Bottles make a good container for beer, but there are some serious drawbacks. The capping system allows for oxygen to seep into the beer, and the bottles themselves cannot completely protect from sunlight damage.
We’ve looked at the pros and cons of bottles so let’s move on to cans. Cans have been used since the 1930’s and have been used for beer since just about the beginning. There has been a bit of a stigma that has followed cans around regarding beer. When most people think of beer in cans, they usually think that it is very light, weak and METALLIC. If you believe that you will taste metal from drinking beer out of a can, then you probably will. The truth of the matter is, cans deserve a more in-depth look.
This section by design will be much more succinct than the section on bottles. All cans are the same size and shape and color doesn’t matter. Cans today are made out of aluminum and hold 12 ounces of liquid. There are some other examples of larger size cans but they are few and far between. Some cans can hold 24 oz or 36 oz, but honestly you don’t want to be drinking what is put in them. These are beers that are valued for quantity and not quality. I’m sure you can figure out what I’m talking about.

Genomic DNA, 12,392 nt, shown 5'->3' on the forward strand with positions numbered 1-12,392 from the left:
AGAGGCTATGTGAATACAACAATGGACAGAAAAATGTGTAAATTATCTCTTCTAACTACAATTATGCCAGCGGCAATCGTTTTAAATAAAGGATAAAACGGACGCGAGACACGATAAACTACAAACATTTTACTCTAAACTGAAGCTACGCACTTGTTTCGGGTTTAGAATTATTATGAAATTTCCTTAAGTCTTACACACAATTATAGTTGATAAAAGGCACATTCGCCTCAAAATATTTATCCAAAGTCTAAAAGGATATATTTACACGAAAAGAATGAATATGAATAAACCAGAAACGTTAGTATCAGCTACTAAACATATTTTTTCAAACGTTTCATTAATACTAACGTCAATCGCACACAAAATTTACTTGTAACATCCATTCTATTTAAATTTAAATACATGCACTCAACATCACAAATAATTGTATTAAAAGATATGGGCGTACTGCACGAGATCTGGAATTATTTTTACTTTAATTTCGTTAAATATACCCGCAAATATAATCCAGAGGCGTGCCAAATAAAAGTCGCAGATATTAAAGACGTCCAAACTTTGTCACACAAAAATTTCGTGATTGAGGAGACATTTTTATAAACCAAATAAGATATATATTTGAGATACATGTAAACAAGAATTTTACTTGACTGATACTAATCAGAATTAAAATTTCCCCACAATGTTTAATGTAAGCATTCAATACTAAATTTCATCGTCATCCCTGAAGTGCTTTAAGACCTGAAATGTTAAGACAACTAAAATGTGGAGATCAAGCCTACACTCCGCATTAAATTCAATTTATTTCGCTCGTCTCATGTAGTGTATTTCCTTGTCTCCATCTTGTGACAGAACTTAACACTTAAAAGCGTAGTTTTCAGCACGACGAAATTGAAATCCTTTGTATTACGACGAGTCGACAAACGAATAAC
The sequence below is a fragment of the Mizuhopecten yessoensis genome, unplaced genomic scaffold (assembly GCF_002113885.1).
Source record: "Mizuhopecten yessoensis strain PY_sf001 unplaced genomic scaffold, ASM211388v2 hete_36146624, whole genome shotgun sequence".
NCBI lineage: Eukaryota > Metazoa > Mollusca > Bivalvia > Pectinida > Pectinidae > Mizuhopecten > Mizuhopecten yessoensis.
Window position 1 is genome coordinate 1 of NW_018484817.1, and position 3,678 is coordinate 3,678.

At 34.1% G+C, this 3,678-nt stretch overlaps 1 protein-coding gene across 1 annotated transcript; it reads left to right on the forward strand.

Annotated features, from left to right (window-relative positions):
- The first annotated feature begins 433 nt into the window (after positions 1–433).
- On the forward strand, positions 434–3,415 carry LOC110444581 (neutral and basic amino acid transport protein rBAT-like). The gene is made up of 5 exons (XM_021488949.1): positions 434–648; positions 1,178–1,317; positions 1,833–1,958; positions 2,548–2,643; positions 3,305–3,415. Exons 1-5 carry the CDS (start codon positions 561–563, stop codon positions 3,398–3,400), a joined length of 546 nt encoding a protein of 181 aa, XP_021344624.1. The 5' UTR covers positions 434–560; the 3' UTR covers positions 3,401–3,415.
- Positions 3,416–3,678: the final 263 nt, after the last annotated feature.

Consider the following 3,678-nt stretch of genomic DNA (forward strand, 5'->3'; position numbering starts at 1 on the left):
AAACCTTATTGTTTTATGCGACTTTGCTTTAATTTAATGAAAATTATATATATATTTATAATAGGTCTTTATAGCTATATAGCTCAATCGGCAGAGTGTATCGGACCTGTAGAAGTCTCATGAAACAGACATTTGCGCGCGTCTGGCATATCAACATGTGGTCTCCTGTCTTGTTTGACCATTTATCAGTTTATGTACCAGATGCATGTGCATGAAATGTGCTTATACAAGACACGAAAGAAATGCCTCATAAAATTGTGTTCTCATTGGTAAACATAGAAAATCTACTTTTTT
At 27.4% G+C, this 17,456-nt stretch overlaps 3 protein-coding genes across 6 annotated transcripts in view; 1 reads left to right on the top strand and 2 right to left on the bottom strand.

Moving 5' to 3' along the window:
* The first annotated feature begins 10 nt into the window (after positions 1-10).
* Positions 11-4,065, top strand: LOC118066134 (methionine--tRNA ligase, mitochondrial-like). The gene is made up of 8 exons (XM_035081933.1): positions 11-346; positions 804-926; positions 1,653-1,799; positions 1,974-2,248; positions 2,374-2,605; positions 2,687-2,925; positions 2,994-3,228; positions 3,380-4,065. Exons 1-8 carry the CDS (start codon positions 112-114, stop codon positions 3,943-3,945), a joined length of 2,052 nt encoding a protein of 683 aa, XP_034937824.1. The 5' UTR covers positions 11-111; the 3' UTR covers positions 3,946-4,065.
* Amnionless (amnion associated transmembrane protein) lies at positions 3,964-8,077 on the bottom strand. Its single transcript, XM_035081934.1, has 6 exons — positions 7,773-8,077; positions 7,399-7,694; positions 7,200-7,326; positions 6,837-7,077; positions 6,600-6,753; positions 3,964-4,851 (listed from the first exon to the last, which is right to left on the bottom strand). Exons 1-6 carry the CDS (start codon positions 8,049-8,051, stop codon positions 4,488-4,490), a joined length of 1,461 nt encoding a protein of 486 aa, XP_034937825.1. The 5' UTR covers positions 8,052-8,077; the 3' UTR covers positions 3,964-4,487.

Cans are filled before the top is added, and the top is then placed on and crimped tight. This creates an airtight seal that protects against oxygen that most bottle closures cannot duplicate. Cans are also opaque, so there is no danger to becoming light struck also.
There have been big improvements in canning technology recently with the biggest being a spray on epoxy lining that prevents any metal from ever touching the beer. This lining keeps the quality beer taste that you are hoping for. There is some danger of the lining breaking down over long periods of time, but it is a non-toxic chemical that poses no threat to the consumer.
Recently there has been a big push for breweries to begin canning, and more and more companies are switching over at least part of their production to cans. Oskar Blues really started this push 8 years ago but putting high quality, big beers in cans and it caught on. Cans are easier to store and transport, protect the beer better than bottles and won’t shatter if you drop it. Don’t be surprised if you start noticing more cans filling up your favorite retailer’s shelf space, but don’t idly pass over them. Give them a chance; your favorite brewery probably is.